"Hush!" comes a voice, disembodied. "Get inside!"

From a little higher: "Are you quite mad?"

"No, no no," you sing, turning and turning. "No, no no, no..."

Thete will miss you, the thought rises, unbidden and unexpected. You frown, and stop turning, and suddenly realize how much closer your company in the street has drawn. Close enough to see what they are, at least, bandages lit by a dull, lusterless glow.

"Hello," you say, feeling rather formal all of a sudden. Perhaps you can play ambassador, here. Perhaps you can pretend to be the ambassador. Your head spins with the responsibility. "Uh, allow me to... welcome you to..."

A rippling growl, rising from all sides, and then, the impossible: the moonish light flooding the streets flickers and dies, a thousand phosphorescent pinpricks all at once.

You stand, frozen. You've had nightmares like this, and if you just don't move

It feels like an hour but must only be a few seconds, there in the blinding darkness. When the light returns, it comes with the burned in afterimage of branching spiral hands, of a beast with no eyes—and with the sight of a hundred Tomb-colonists, bandages sloughed off at their feet. A hundred red, fang-riddled, slackjawed mouths hanging in the middles of a hundred uncanny faces. Two-hundred empty eyes, fogged by time and decay—give or take. All focused on you.

It occurs to you then that there's an awful lot about the Neath that you don't know yet.

You do know this, though: it is time to run.


Run. Run, run run run. It's become a mantra bouncing through your skull, and your muscle-memory knowledge of the neighborhood is greater than your disorientation, so your feet carry you in the right direction. Toward home.

You entertain a brief fantasy, as you streak past door after door, each painted with the same sigil. One will open, unexpectedly, and the hands of a brave soul will catch you and pull you inside and slam the door again, keeping the nightmares out.

Maybe this door. No, perhaps the next one.

Then the fantasy is cut short as agony grips your arm, somewhere below the shoulder—grips it, and digs in hard, and you know that it is teeth, that it is a mouth, that it is trying to eat you.

It is trying to eat you.

You tear yourself free, strength borne of pure terror, and then your key is in hand and the door is slammed shut and a crate is against it, and Thete is on your shoulder, chittering agitation and terror.

He hasn't had his dinner. It's a giddy, useless thought, so you leave it aside, stumble to the window. When you push back the curtain, you see exactly what you expect, and the predictability is almost calming: a hundred dead men and women, stock still in the street, staring up at you with eyes that haven't focused in years, will never focus again.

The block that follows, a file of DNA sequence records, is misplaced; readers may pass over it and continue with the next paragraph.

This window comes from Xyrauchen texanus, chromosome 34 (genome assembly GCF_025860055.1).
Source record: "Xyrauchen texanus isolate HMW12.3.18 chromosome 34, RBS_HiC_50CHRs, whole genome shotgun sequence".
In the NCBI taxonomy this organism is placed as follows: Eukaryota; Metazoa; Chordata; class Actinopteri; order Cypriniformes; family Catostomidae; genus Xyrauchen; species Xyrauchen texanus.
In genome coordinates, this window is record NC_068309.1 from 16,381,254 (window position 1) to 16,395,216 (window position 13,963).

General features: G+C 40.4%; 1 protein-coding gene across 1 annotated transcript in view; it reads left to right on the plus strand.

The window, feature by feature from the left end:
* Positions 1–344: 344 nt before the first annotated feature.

It takes the better part of an hour to dress the wound, to apply salves and ointments, to just stop the bleeding. Even when you think you're done, it still throbs and throbs, burns like it's infected, heat snaking away from it and into your skin, muscle, bone.

You drink water, the cleanest and coldest you have. You try to sleep, tossing and turning uselessly, blankets sticking to you, your skin loose and itchy like wet burlap. Still the heat burrows, relentless.

By the time the light outside shifts to something more like daylight, the heat has reached the base of your skull, the back of your eyes. It probes at your thoughts. It wraps itself, cocoon-like, around your dreams.

You sleep.


You awake to the gentle lift and lilt of waves under your body, your head. The boat is adrift.

The cloaked figure speaks to you, as before, but finds the idea of bargaining for your return laughable. It isn't a cruel kind of laughter; just that of a parent whose child has done something terribly quaint and amusing. He is kind, even if his news is not.

Why should you bargain, after all, when there is nothing worthwhile waiting for you?

He drags one bony hand across your forehead, wet from the Lethe, and sends you on your way.


So you find yourself on the docks again, looking out over the still black water. The bandages don't smell as badly as you expected them too, but it's also harder to make out the view, now; your senses are dulling, will someday be entirely numb. You will have to resort to strange diversions to feel alive.

The doctor and the landlady had both screamed when you'd bolted upright in bed, having written you off as a lost cause, irretrievable. Bandages then, and darkness, and the doctor had never been able to give you a satisfactory reason as to why the infection had spread so far so fast, why it had done this to you. Only your second time, you protested, as if the man had any say in such things, and he had only shaken his head, slow and mournful.

"It's different for everyone, I'm afraid."

"But I've only just arrived here!" Your voice had sounded strange to you, through rotted lips. "There's so much I've left to see!"

"That's of no consequence."

"But I don't want..." You had trailed off, taking in their expressions, the way they both looked green and blue themselves, having to stand here looking at you. You'd swallowed then, tasted blood in it, and looked to Ms. Hypheron. "Will you at least take care of Thete?"

And she'd nodded. And that was that. And here you are, alone on the docks this first of November, feeling the mist in your toes and an emptiness on your shoulder and waiting for the last boat you will ever ride on.

No, that isn't quite right. There will be other ships, because like a zailor is sure when a westerly gale blows that the water will be a lethal mirror-trap that night, and like a fighting weasel knows when to let go and when to clamp down until it tastes blood, you are certain that you will walk these streets again.

In one form or another, you will return.



( 2 comments — Leave a comment )
Apr. 14th, 2011 09:15 pm (UTC)
I found this googling Unaccountably Peckish, and I fucking love it. I didn't think you could tell a zombie story in the Neath without it turning into farce, but look! Here it is!
Jan. 3rd, 2013 09:04 am (UTC)
You too, huh? :D This is a deliciously creepy fic.
( 2 comments — Leave a comment )